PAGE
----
These days I'm sharing a futon with a pit bull named Francis. It's no wonder I wake each day with my eyes-swollen shut due to allergies. One bottle of drops and eight Diet Cokes later I put on my rock-a-billy-punk best and squint down to McNally Robinson Book Store (50 Prince St.) for an in-store reading of tarot reader/writer, Angela Lovell, and her controversially non-fiction essay in BITE Magazine. This independent shop originated in Canada and possesses a clean, friendly, Kanook vibe. The cafe serves tasty desserts and a wide range of teas and coffees but it wasn't the hot cocoa that was steaming up the windows that night - It was my best friend telling a tale involving a vagina dress and the time she floated naked in a girl's aquarium for a quick hundred bucks.

My eye still red and pussy, I swallow Benadryl like Chiclets and join my friends in a club-hopping extravaganza. Before we carry out our quest for fun we pause for Korean dinner at Kori (253 Church St.). The food is authentic yet a bit under-spiced to cater to the sensitive palates of the Tribecca neighborhood clientele. Bonnie Koo, the ex mother-to-be of Tracy Morgan's lovechild, calls the food "American Korean," and lacking. As resident Krasian, Bonnie would know.

I haven't been to the Knitting Factory (74 Leonard St.) since my teeth were covered in metal brackets. The band playing that evening (if you could call them a "band") consisted of a shirtless punk who should never have released from his cage to access an amplification system, alongside a meek dwarfish girl playing drums in leg warmers. They weren't even ambitious enough to set up on the stage but "played" in darkness in the middle of the room. The soul-piercing feedback sent my entourage, which included singer, songwriter, DJ extraordinaire, and clearly a man we'd have preferred on mic, Q*Ball, screaming into the muggy August night. (Catch Q*Ball 10/8 at The Wicked Monk in Brooklyn!)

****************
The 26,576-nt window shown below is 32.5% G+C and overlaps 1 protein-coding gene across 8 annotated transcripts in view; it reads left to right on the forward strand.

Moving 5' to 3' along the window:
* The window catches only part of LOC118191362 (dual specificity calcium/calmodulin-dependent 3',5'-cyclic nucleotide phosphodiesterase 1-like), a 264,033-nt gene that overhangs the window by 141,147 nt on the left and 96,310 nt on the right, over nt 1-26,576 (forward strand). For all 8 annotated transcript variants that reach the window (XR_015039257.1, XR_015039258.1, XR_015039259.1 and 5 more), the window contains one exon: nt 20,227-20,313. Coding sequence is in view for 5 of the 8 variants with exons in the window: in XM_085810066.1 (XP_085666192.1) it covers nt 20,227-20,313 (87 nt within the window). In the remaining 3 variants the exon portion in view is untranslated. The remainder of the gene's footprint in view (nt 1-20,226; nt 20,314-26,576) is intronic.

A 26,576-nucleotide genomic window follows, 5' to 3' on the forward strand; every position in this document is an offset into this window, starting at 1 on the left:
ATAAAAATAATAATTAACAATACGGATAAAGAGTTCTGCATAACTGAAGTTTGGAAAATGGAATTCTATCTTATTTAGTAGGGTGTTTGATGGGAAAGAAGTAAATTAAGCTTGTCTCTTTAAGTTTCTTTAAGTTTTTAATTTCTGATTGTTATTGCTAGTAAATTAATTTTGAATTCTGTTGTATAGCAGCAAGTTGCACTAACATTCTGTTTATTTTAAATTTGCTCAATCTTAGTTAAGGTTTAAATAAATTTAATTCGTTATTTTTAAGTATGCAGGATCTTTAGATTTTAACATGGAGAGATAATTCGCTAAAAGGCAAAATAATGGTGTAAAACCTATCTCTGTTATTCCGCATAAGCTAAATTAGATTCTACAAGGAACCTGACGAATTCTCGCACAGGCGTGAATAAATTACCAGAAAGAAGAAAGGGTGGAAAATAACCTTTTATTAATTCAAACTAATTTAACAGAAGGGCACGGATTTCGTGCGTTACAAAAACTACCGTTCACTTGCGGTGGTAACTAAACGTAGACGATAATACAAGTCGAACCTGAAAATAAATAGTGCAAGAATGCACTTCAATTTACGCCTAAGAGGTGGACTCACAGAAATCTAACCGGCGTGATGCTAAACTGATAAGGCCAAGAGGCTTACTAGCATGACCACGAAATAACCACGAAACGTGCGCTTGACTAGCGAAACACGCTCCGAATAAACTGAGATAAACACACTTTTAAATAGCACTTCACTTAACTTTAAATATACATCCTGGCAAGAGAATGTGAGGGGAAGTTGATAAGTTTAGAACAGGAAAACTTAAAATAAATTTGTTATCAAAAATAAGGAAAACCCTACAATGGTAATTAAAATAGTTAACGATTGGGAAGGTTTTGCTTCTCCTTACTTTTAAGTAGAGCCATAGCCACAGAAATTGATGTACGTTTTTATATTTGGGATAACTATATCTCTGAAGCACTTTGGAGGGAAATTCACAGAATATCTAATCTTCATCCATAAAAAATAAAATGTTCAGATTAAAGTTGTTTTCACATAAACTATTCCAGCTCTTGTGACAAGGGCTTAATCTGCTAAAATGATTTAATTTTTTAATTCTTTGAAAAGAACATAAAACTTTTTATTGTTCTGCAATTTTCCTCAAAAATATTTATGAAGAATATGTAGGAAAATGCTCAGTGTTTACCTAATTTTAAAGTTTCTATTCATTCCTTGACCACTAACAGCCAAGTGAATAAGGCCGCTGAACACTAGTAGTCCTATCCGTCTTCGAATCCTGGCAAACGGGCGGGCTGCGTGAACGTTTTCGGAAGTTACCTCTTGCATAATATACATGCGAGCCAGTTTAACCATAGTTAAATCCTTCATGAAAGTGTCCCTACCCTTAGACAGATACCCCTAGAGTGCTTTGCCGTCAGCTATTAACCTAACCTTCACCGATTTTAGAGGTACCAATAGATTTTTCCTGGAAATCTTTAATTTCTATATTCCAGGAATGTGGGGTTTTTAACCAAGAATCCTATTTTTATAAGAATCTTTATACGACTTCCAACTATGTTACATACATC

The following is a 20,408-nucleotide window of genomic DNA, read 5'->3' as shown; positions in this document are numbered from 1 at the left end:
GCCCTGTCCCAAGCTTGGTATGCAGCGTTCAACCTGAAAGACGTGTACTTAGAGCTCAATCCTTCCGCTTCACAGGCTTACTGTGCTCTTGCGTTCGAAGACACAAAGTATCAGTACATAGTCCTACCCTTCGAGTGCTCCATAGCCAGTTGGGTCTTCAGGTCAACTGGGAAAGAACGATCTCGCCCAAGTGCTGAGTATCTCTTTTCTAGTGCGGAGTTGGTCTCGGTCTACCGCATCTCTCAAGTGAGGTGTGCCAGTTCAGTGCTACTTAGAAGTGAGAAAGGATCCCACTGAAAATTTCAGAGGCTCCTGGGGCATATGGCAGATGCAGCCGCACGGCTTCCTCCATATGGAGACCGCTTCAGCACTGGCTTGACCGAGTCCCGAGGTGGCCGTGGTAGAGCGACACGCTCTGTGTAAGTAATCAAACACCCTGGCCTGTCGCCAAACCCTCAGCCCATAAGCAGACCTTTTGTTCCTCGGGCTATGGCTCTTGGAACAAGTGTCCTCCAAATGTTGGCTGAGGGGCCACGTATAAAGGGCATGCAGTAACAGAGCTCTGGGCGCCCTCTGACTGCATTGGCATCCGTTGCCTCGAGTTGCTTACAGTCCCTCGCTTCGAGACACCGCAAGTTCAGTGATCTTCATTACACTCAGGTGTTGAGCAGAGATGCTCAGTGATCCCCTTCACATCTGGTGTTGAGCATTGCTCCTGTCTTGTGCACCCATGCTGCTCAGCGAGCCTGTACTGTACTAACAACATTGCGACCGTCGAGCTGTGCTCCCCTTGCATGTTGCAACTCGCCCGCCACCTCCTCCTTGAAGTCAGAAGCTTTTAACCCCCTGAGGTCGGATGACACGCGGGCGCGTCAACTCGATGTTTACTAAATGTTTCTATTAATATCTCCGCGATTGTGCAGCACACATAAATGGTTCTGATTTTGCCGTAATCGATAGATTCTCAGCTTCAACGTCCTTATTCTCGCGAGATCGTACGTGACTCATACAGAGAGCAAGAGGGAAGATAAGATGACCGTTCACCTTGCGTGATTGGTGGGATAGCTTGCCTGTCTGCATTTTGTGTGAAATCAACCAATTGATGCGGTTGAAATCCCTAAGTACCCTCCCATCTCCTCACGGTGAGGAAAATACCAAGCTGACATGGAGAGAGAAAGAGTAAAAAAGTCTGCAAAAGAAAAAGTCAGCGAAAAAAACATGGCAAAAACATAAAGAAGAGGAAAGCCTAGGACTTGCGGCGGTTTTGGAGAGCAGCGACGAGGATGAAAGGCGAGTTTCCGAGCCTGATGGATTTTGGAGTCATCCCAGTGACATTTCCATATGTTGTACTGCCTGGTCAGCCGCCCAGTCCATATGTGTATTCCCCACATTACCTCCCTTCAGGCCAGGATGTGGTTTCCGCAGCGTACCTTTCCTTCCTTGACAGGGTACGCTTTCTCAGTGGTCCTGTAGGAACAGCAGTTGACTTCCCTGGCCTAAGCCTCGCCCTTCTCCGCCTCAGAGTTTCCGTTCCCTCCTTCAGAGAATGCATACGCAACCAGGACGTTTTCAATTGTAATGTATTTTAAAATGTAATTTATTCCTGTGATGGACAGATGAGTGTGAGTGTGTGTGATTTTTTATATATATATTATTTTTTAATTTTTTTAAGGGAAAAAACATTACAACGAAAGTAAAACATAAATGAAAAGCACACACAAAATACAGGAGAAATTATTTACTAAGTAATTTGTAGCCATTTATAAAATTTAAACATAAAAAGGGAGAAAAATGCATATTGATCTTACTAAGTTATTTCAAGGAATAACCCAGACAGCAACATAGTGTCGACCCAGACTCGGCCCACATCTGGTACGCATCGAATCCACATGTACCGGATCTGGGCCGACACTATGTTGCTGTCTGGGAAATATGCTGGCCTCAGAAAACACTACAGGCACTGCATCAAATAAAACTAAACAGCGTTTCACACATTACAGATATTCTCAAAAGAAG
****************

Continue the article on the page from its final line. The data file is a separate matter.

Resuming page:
Deaf and a bit buzzed we decide to infiltrate the velvet rope security at the illustrious yet ostentatious restaurant/bar Ono (18 9th Ave.) Decorated in silk shades hanging from high ceilings that serve to flatter the faces of over-made Barbie and Ken doll replicas in girly polka-dot button-down shirts (the Kens, that is.) After an hour of overpriced drinks and terrible dance music I wanted nothing more than to fling my torso through the floor to ceiling windows that overlook the bamboo-filled outdoor garden. The closest thing to a celebrity in attendance was Jai from Queer Eye for the Straight Guy who shot me a "Girl, you are so fierce!" look of approval. I wanted to beg him, "Take me away from this madness... And straighten my hair!"

Though this cruel summer has beaten me down to my Chuck Taylors, I have the most spectacular life a bed-less, allergy-ridden girl could ever hope for. Sure I've run out of money, perfume and even clean underpants, but this rock-n-roll goddess possesses the Eye of the Tiger. Next month I'll be sharing cigarettes and Diet Coke with Gerard Way of My Chemical Romance and rolling in Billy Joel lawsuit wampum. My future's so bright I gotta wear cateye rhinestone shades!



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Works by Thomm Quackenbush

The Night's Dream Series

We Shadows by Thomm Quackenbush

Danse Macabre by Thomm Quackenbush

Artificial Gods by Thomm Quackenbush